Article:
Sarah - I think it still can be simple. This logical fallacy equates enormously slow rates of change with the present 'geological blink of an eye'. That's the meme that's needs to be scuttled because they are not the same. Everything else is just dressing.

2012-02-08 07:47:09timeline draft
jg
John Garrett
garrjohn@gmail...
98.112.44.167

Hi Sarah,

this is to let you know I got started on your timeline and to invite comments on the scope of the timeline. I started with a 1 million year scale since I have EPICA temperature data and at a 1 million span you can still see a range for our 6k years of civilization. I thought I'd draw icons for the milestones, e.g, aurignacian art, cave paintings, then city states and pyramids, etc. Let me know if the format and scope works for you. This will need significant cleanup.

jg

2012-02-19 09:49:10
jg
John Garrett
garrjohn@gmail...
96.229.221.76

Here's an update to the image:

2012-02-24 09:36:54
Sarah
Sarah Green
sarah@inlandsea...
173.174.112.26

Rob-

it seems that rate of change issue is more complicated than I had thought. There have been other rapid, if shorter-lived T changes. Obviously on the geological scale we are headed to uncharted territory, but like many things it depends on scale. Drastic swings of 1-3 degrees that last only a few hundred years won't show up on long time scale, but may certainly be catostrophic for anyone living at the time. This is rather facinating to dig into.

See for example: 

Shuman, B. (2012). Patterns, processes, and impacts of abrupt climate change in a warm world: the past 11,700 years. Wiley Interdisciplinary Reviews: Climate Change, 3(1), 19–43. doi:10.1002/wcc.152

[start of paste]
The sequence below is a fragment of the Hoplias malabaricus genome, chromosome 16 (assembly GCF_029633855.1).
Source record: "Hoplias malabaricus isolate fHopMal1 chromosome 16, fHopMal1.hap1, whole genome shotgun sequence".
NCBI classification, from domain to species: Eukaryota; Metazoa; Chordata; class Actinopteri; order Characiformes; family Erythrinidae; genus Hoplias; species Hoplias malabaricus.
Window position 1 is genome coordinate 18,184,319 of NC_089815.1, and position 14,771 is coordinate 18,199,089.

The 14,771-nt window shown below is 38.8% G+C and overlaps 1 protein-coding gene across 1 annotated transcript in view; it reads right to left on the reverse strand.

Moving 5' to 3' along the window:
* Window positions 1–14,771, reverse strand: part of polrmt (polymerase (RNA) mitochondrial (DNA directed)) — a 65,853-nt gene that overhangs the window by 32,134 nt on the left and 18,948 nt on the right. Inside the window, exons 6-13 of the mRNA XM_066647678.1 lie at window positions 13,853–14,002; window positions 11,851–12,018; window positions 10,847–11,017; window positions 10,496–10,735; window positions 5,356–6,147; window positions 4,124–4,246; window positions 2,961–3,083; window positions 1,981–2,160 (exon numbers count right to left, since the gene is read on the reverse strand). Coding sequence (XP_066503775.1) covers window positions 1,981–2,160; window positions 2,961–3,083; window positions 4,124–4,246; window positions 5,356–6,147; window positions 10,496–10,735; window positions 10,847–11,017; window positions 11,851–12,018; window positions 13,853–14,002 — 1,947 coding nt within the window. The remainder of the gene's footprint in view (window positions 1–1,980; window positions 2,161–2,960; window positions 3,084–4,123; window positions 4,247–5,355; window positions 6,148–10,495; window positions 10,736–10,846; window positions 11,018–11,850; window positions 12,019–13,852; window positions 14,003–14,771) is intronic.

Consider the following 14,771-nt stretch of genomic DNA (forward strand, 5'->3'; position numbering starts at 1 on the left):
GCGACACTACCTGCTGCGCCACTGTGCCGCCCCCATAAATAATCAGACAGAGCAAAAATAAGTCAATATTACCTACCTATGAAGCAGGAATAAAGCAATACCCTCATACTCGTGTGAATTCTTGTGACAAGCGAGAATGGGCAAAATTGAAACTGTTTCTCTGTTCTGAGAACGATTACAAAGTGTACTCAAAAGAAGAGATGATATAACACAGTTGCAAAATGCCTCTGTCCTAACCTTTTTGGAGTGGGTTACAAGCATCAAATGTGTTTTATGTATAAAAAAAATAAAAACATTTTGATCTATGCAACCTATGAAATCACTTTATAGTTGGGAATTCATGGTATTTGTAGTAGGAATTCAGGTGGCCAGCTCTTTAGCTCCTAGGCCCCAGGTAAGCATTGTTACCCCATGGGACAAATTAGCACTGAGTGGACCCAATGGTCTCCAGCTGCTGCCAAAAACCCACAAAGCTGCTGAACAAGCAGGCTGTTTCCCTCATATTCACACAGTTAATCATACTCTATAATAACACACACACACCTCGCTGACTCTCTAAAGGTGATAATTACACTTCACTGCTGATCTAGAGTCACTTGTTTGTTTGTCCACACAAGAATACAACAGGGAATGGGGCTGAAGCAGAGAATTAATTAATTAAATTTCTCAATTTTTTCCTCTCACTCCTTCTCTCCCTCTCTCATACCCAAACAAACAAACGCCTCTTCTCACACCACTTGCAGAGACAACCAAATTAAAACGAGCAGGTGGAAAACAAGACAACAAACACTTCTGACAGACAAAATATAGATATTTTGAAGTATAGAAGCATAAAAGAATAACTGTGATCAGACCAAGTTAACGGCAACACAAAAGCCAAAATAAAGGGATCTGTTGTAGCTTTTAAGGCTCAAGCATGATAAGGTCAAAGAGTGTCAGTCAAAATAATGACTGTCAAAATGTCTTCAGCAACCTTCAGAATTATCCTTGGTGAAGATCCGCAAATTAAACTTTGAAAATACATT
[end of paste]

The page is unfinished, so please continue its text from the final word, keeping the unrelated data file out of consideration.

In particular:

The most-widely examined abrupt change of the Holocene is the ‘8200 year BP event,’ which appears to represent the final episode of ice-ocean- atmosphere interactions typical of the Pleistocene.41,42 The event stands out as the most prominent negative anomaly in oxygen isotope records from Arctic ice cores (Figure 4(a)), and represents a rapid cooling of 3.3 ± 1.1C over Greenland in <20 years at 8175 ± 30 cal year BP, although the event was initiated earlier. The cool conditions, as well as associated changes in the hydrologic cycle, lasted only 150 years and extended throughout much of the Northern Hemisphere. The North Atlantic region contains the most pronounced cooling with 1–2C depressions typical of many European records and 3C cooling evident as far eastward as central Europe.

3.3 degrees cooling in <20 years!! That's alarming evidence of the possibility of drastic swings in a short time. 

Zhang et al looked at ecomonic and human effects of smaller temp fluctuations (+/- 1°C) in Europe and found:

Results show that cooling from A.D. 1560–1660 caused successive agro-ecological, socioeconomic, and demographic catastrophes, leading to the General Crisis of the Seventeenth Century

Also, remarkably:

The average height of Europeans followed temperature closely (Fig. 1F red line) and declined 2 cm in the late 16th century. It increased slowly with rising temperatures only after A.D. 1650.

So, obviously, following this trend, in a warmer climate we will all become giants!

(Zhang, D. D., Lee, H. F., Wang, C., Li, B., Pei, Q., Zhang, J., & An, Y. (2011). The causality analysis of climate change and large-scale human crisis. Proceedings of the National Academy of Sciences, 108(42), 17296–17301. doi:10.1073/pnas.1104268108) 

I can send copies of these articles if you can't get to them

-sarah

2012-02-24 09:37:44
Sarah
Sarah Green
sarah@inlandsea...
173.174.112.26

I'm ready to be done with this- thanks to John's lovely image.

Last question: does the image need numbers for T? I think it's ok the way it is.

Any other suggestions??

-sarah